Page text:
The British government's emergency coronavirus laws introduced and break-neck pace during 2020 are "error-strewn" and causing confusion among the public, a human rights lawyer has said.

The use of emergency law-making powers by Boris Johnson's government in the face of the Covid-19 pandemic has allowed them to avoid parliamentary scrutiny, making the laws themselves full of avoidable mistakes.

That's according to Adam Wagner, who works at Doughty Street Chambers.

"Criminal laws that enforce the lockdown are brought in by a minister signing a piece of paper", he told the PA news agency, calling the emergency rules "totally opaque" and not at all transparent, and adding that this had led to a "democratic deficit".

Bypassing parliament has meant the government is now "not making very good laws", Wagner said, adding that as amendments to existing legislation have continued, they have become "more and more error-strewn".

Critics and legal figures have also raised concerns at the short time between the laws being published and enacted - in one instance the documents were published retrospectively, days after the Government said they were in force.

This leaves little time for the police to make sure they understand the rules and act proportionately when enforcing them, or for the public to know what is expected of them, he said.

The analysis arrived as the UK recorded its highest number of confirmed cases in a single day on Thursday — some 6,634 cases in total.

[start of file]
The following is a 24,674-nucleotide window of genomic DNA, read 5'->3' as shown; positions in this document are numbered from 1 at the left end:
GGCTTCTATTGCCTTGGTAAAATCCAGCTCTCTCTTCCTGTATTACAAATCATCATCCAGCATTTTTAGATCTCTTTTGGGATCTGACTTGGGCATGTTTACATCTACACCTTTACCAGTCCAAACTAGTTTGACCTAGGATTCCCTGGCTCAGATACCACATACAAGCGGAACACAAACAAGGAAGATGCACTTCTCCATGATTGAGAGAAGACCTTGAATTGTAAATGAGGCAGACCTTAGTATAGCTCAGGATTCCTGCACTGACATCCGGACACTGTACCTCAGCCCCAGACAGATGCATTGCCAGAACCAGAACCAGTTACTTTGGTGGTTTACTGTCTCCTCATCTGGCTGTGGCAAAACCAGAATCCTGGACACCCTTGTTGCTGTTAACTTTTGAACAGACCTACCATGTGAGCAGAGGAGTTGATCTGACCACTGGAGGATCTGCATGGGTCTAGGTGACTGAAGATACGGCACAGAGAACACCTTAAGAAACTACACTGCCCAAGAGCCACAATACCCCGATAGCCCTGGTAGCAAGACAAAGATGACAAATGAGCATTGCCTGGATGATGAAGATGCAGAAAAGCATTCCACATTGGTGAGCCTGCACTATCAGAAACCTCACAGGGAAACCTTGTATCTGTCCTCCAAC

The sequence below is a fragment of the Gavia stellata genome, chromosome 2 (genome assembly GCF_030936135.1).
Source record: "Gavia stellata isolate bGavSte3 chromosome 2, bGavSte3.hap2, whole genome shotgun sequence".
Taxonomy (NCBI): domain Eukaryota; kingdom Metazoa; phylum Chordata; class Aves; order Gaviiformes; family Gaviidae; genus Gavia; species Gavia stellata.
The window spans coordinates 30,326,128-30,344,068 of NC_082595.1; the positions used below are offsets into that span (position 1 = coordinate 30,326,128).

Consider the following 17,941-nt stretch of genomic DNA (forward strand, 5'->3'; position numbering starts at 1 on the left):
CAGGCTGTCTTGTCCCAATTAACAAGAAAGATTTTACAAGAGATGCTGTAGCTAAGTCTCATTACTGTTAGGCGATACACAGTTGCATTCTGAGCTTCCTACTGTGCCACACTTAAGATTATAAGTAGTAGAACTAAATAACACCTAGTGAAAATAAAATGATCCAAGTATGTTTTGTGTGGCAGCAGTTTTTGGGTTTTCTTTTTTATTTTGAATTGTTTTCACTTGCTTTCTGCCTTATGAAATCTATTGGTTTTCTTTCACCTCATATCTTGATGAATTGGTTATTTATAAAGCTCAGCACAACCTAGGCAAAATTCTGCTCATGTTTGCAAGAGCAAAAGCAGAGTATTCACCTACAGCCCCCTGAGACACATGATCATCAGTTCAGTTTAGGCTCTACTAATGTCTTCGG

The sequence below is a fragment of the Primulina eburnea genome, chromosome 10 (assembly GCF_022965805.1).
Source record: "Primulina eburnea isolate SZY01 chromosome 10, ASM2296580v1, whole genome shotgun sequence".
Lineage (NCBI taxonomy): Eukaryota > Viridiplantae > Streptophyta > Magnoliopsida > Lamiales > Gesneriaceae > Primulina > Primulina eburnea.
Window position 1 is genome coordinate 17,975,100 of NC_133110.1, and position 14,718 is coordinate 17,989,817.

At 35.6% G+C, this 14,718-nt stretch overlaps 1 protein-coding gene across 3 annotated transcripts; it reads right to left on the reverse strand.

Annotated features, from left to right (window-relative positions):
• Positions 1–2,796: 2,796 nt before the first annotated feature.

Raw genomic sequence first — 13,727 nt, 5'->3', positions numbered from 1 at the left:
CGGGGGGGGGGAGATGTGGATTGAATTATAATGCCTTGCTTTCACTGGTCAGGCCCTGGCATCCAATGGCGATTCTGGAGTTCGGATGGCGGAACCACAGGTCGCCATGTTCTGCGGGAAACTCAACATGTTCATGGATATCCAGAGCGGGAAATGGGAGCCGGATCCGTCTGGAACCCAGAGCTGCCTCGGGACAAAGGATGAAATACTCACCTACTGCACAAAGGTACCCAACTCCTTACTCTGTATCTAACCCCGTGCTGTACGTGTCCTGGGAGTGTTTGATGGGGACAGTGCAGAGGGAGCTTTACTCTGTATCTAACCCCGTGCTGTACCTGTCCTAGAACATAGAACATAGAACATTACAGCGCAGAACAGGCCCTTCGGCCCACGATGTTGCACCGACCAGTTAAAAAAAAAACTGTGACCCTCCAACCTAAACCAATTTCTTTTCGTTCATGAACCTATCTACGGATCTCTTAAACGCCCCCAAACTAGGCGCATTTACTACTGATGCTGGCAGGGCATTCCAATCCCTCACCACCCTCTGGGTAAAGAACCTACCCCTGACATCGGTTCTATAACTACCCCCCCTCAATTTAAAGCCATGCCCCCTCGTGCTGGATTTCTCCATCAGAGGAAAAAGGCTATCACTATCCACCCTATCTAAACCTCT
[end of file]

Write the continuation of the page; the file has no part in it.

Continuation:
Mr Wagner said it was "extraordinary" that the full detail of vital laws that impinge on people's private lives in response to the pandemic were being made public "literally at the last minute", with the documents being published later and later into the night.

The latest laws, which came into force at 5am on Thursday, imposing a curfew on hospitality businesses and meaning people face higher fines for failing to wear a face mask, were published at around midnight.

"It's not good for anyone," said Mr Wagner.

He warned that the regulations were increasingly complicated and difficult to decipher for police, lawyers and the public alike, despite pledges from the Prime Minister for them to be simplified.

Mr Wagner said: "They have been confusing throughout but we are getting to the point where the regulations are so dense and long and have so many bits to amend.

"Lawyers have thrown their hands up in the air and have said 'we just don't know what they mean'.

"Police I have spoken to say they have just given up. They say there is no way they can enforce the rules like this."